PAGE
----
Campaigning MP Valérie Boyer, a member of Nicolas Sarkozy's UMP party, has put forth another controversial bill to address the role of the fashion industry media in portraying healthy body images. Boyer, who wrote a government report on anorexia and obesity, is currently proposing "health warnings" on digitally altered photographs of people, stating that the image was "digitally enhanced to modify a person’s body image." The previous bill supported by Boyer and others came in April 2008, when France's lower house of parliament passed a bill that would make it a crime to promote "excessive thinness" or extreme dieting,. The bill would empower judges to punish with prison terms and fines of up to €45,000 any publication (including blogs), modeling agency, or fashion designer who "incites" anorexia. That bill, which followed closely after key members of the French fashion industry signed a government-backed charter, came under fire from fashion designers and some politicians. French fashion and politics weren't at the front of this effort, with Madrid's fashion week turning away underweight models in 2006, facing concerns that girls and young women were trying to copy their rail-thin looks and developing eating disorders.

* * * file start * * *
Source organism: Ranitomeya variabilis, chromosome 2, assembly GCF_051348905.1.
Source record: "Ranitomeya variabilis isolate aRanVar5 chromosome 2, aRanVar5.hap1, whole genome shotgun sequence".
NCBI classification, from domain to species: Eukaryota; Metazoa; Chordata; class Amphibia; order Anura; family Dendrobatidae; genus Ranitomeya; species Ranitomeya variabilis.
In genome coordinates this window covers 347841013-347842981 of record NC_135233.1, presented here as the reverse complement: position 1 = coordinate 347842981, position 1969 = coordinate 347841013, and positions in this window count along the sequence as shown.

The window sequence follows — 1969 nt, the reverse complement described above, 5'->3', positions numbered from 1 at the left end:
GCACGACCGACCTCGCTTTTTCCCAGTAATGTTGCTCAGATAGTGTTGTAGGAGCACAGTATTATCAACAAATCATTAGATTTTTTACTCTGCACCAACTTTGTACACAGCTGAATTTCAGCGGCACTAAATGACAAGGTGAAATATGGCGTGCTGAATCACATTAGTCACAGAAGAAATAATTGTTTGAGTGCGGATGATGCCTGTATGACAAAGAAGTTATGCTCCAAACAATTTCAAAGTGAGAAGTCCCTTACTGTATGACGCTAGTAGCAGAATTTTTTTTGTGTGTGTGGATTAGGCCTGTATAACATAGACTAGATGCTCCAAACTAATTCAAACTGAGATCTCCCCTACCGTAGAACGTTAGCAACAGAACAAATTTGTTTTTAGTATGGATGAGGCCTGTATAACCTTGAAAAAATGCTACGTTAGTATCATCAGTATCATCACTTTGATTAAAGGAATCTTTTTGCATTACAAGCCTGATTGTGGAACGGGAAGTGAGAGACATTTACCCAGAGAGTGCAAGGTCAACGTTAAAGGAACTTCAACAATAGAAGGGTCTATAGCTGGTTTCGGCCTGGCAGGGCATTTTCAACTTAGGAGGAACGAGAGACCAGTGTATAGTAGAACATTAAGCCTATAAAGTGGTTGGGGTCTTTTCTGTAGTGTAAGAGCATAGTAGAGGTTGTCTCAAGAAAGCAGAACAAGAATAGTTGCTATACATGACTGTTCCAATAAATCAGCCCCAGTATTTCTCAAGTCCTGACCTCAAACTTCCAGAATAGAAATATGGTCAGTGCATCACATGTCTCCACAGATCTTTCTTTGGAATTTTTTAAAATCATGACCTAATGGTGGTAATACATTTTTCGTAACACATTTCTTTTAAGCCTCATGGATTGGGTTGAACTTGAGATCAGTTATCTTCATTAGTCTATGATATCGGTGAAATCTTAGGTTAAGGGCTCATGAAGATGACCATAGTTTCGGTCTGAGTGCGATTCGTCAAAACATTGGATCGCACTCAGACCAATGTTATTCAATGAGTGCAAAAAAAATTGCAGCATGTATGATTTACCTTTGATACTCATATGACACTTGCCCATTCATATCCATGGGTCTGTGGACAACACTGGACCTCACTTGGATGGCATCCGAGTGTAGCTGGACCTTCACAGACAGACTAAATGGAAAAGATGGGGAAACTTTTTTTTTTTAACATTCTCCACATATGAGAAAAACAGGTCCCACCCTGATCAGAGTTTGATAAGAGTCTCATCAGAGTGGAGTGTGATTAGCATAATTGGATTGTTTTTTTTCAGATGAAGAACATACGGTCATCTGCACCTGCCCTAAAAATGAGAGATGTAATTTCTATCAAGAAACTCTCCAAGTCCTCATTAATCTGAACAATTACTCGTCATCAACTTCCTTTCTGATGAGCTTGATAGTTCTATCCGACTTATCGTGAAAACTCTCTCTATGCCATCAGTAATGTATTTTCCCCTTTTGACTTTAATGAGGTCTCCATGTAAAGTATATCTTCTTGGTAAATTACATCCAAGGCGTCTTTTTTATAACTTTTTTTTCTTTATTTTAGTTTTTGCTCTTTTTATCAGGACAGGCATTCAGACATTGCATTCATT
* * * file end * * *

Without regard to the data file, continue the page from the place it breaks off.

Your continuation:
Vive la Revolution. Are DVD Copy Protection technologies now illegal in France? (via techdirt).
Flag-burning amendment passes the House? Yeah it's highly unlikley this will pass the Senate which is good. I can't say the same for are friends the French who's government just passed a law to jail or fine anyone who insults the flag let alone burn it.
French retards can sue their birth doctors for not killing them in the womb... I thought the link I posted about a woman suing her boss when she crashed her car after driving home drunk from a staff party was the height of lawsuit insanity, but this takes the cake: in France, if you are seriously disabled, you have the right to sue a doctor who failed to recommend an abortion to your mother.... .... Homosaywhat?
Yahoo appeals to U.S. District Court to avoid being regulated by the French government. This is one of the first important cases testing jurisdiction on ecommerce sites, and neither side appears to be backing down.
Court orders Yahoo to block French access to Nazi memorabilia. Does it bother anyone else that the French courts think they can regulate an American business? I dislike Nazis as much as the next guy but this seems to be a bit much on the part of the French.